One More Time: The Story Behind Performance Encores

Sondra Radvanovsky in recital at LA Opera (2015); Photo: Craig T. Mathew

Sondra Radvanovsky in recital at LA Opera (2015); Photo: Craig T. Mathew

Sondra Radvanovsky was having a good night at the Dorothy Chandler Pavilion downtown. The American soprano, giving a recital as part of the L.A. Opera season, had performed repertory ranging from Verdi to Copland, interspersed with personal stories and an emotional tribute to her late father. Now she’d returned for encores—to an audience so enthusiastic she ended up singing four.

Radvanovsky, who before that evening in 2014 had starred at L.A. Opera in Tosca and reprises her title role in some performances during Tosca’s upcoming run April 22-May 13, chose a diverse array of encores: “Io son l’umile ancella” from Cilea’s Adriana Lecouvreur, “I Could Have Danced All Night” from Lerner and Loewe’s My Fair Lady, “Vissi d’arte” from Tosca and “O mio babbino caro” from Gianni Schicchi, both by Puccini. It was obvious that the audience wanted to hear whatever she had to offer, and she, in turn, was happy to oblige.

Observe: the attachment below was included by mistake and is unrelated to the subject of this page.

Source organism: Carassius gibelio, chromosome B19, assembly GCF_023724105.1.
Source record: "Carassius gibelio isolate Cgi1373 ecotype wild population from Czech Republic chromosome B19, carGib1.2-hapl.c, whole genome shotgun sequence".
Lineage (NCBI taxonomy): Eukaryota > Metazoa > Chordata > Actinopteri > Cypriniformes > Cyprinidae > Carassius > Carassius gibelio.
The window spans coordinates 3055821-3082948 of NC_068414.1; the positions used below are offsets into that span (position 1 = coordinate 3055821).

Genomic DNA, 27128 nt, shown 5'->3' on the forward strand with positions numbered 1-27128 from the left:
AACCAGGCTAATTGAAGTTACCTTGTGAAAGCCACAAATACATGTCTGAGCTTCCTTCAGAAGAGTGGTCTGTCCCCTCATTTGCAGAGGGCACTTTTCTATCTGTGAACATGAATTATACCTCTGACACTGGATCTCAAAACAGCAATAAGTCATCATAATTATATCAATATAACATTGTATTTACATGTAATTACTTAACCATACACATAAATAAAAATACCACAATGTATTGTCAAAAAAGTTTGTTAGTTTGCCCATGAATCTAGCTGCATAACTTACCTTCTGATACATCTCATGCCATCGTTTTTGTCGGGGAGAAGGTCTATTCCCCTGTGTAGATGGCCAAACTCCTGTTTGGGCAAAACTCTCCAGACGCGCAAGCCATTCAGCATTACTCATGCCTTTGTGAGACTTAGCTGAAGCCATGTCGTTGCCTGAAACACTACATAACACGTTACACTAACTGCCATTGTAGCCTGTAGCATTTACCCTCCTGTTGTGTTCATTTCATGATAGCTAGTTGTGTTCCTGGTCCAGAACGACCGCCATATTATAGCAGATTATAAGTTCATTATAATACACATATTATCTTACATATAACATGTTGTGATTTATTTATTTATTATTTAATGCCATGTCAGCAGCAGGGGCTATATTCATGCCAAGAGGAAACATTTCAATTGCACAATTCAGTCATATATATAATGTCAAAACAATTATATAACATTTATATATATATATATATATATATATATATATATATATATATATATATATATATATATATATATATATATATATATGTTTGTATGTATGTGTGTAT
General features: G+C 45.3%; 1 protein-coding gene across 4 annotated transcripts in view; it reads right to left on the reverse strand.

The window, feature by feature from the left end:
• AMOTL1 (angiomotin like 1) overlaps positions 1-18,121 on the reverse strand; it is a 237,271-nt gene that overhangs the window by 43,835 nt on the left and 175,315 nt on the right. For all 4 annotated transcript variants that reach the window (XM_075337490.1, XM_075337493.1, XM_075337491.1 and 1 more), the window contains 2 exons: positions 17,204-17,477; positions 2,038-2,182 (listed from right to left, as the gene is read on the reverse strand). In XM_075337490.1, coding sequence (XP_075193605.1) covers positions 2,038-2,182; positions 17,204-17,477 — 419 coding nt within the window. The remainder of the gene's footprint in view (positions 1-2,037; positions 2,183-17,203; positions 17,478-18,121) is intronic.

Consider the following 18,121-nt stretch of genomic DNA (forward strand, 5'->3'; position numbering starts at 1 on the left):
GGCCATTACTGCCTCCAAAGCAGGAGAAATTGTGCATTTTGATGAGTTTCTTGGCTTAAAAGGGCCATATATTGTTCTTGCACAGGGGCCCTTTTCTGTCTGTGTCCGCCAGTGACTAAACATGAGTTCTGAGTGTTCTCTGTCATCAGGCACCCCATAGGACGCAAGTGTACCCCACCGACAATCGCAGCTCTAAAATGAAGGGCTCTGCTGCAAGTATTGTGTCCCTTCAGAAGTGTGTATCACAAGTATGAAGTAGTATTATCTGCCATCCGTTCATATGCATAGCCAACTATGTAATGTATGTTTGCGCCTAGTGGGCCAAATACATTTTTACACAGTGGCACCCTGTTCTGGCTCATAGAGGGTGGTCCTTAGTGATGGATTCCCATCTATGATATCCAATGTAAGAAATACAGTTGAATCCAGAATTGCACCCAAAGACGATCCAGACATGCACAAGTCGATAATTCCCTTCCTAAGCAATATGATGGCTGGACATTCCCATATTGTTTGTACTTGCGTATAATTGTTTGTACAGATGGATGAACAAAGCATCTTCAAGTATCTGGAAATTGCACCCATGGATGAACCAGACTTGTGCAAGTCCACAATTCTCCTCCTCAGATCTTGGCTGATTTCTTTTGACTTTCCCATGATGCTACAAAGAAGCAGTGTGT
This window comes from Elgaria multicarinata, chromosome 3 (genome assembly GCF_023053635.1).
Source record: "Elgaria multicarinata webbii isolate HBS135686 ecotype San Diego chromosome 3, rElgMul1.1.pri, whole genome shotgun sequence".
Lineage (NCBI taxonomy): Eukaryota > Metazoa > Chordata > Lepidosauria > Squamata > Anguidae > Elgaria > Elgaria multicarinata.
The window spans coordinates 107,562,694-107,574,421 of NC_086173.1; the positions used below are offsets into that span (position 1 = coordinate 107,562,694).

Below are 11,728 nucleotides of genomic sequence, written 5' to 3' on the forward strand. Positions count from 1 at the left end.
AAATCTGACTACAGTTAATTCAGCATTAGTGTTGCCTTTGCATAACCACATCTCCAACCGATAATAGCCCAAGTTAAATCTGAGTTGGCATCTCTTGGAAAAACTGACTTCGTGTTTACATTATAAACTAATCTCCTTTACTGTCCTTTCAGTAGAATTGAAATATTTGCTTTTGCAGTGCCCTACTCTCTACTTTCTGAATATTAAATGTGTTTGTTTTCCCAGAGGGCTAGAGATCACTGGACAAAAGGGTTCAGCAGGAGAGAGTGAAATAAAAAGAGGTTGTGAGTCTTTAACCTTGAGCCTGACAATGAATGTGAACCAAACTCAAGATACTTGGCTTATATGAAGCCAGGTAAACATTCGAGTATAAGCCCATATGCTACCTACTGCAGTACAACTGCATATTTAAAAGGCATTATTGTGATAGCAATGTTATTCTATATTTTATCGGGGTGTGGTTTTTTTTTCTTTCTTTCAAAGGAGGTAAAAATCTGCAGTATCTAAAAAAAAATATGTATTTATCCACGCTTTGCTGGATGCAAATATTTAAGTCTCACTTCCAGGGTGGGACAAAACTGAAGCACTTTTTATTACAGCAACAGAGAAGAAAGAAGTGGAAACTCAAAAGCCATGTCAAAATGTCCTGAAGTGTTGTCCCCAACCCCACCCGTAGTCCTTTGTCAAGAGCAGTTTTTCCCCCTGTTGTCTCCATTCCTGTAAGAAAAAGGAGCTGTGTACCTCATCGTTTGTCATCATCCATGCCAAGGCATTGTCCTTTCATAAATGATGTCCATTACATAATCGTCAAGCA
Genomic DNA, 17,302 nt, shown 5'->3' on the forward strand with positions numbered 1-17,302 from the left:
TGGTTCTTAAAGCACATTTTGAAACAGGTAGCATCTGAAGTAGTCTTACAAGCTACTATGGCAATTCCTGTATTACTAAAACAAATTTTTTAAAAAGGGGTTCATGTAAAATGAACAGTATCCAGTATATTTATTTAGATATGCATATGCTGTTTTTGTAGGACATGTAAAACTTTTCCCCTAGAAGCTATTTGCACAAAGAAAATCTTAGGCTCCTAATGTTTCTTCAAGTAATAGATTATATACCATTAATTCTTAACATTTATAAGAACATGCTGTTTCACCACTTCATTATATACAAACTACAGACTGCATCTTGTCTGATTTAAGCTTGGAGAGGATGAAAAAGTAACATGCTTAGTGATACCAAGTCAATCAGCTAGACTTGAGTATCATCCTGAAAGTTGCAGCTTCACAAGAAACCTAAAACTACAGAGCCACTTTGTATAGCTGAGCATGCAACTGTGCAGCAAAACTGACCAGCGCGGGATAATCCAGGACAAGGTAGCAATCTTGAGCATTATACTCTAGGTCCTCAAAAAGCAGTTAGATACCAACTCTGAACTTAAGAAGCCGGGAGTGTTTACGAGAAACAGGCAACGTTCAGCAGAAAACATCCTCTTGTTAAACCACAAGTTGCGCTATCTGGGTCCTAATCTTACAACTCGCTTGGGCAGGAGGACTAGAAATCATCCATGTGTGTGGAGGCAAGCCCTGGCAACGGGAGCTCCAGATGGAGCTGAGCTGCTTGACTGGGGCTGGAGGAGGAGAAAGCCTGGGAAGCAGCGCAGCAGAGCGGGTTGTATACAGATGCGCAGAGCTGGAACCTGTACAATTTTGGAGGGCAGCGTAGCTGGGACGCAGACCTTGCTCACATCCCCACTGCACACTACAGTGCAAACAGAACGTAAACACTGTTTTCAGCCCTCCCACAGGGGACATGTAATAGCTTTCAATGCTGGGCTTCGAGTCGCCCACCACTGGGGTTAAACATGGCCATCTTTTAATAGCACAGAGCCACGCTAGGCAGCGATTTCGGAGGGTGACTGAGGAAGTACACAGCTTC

Perhaps no part of a performance exemplifies the artist-audience bond more than the encore, the short musical piece (or pieces) that extends a concert after the curtain call, giving listeners a few more minutes of entertainment to enjoy and often accompanied by an explanation of its personal meaning to the performer.

Click here to read Libby Slate’s full article on

Libby Slate is a freelance writer based in Los Angeles.

LA Opera is a 501(c)3 non-profit organization dedicated to the greater good.
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